The Force Awakens may have been the last Star Wars movie a multiplex audience claps for. I saw Rogue One: A Star Wars Story on the Thursday night before its official opening date, technically when the sweaty die-hards should have been gathering in hoards. But the Battery Park Regal cinema was strangely chill, getting a ticket the week before had been surprisingly easy, and my fellow moviegoers seemed more like finance bros kicking back after a day at the office than toy-lightsaber-wielding obsessives. (I was probably the only person in the theater who gasped when Jimmy Smits showed up.) Going to see another Star Wars film a year after the grand return of perhaps our most beloved modern film franchise kind of felt like seeing any old movie. There was no fanfare, and no great expectation. We’re officially in the era of Star Wars normalcy.
Rogue One is the second release in the potentially endless Disney-Lucasfilm era, so it’s probably time to change the yardstick by which we measure the franchise. The Force Awakens let us hold on to the belief that this franchise might still be a very rare golden goose whose eggs would all be of a recognizable lineage. That film, which took place 30 years after the events of Return of the Jedi and brought back all three of the original trilogy’s leads, was a reboot, and a relatively non-divisive one at that. Its responsibilities were wholly different from Rogue One, a semi-side-quel based on a notorious logistical quibble in the original 1977 Star Wars film. Rogue One exists not so much to repeat the past as to shade it in. Perhaps because of that, it’s been the first Star Wars film to genuinely divide critics (the consensus on the prequels is pretty unified, albeit in the other direction), which can only be a good thing.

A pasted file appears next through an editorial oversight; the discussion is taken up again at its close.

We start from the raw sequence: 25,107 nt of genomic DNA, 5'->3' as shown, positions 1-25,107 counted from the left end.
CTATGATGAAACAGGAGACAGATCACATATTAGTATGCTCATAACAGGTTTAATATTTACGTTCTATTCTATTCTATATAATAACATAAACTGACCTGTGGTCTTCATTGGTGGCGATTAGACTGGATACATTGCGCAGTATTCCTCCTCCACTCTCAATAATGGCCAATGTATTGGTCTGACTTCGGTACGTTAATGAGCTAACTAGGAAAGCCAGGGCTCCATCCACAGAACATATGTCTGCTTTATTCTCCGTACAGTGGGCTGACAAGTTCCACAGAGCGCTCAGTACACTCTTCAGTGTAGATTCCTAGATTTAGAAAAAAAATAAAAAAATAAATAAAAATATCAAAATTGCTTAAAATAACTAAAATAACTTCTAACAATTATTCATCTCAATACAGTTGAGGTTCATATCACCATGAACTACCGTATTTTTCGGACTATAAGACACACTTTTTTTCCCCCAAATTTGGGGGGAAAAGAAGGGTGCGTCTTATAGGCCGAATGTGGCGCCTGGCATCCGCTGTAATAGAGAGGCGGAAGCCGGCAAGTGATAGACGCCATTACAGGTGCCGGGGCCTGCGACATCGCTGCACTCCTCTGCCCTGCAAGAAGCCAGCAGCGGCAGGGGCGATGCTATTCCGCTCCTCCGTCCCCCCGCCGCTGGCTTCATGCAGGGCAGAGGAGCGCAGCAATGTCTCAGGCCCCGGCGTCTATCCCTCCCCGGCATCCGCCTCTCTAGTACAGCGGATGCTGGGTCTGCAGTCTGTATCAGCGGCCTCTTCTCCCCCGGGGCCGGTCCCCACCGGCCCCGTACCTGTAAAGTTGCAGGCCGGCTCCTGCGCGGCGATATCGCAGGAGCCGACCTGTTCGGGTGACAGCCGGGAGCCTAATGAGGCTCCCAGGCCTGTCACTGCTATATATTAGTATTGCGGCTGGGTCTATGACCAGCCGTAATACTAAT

A reboot is inherently an act of criticism. Sometimes the criticism is that the original work wasn’t successful, but there’s a germ of an idea in its bones worth revisiting. Far more often, though, the criticism is positive: “Man, this was great! Let’s see if we can find out why and do it again.” It seems like it should go without saying, but reboots can’t exist without the passage of time—either nostalgia, a changed cultural context, or a combination of the two is the only thing that gets one into production.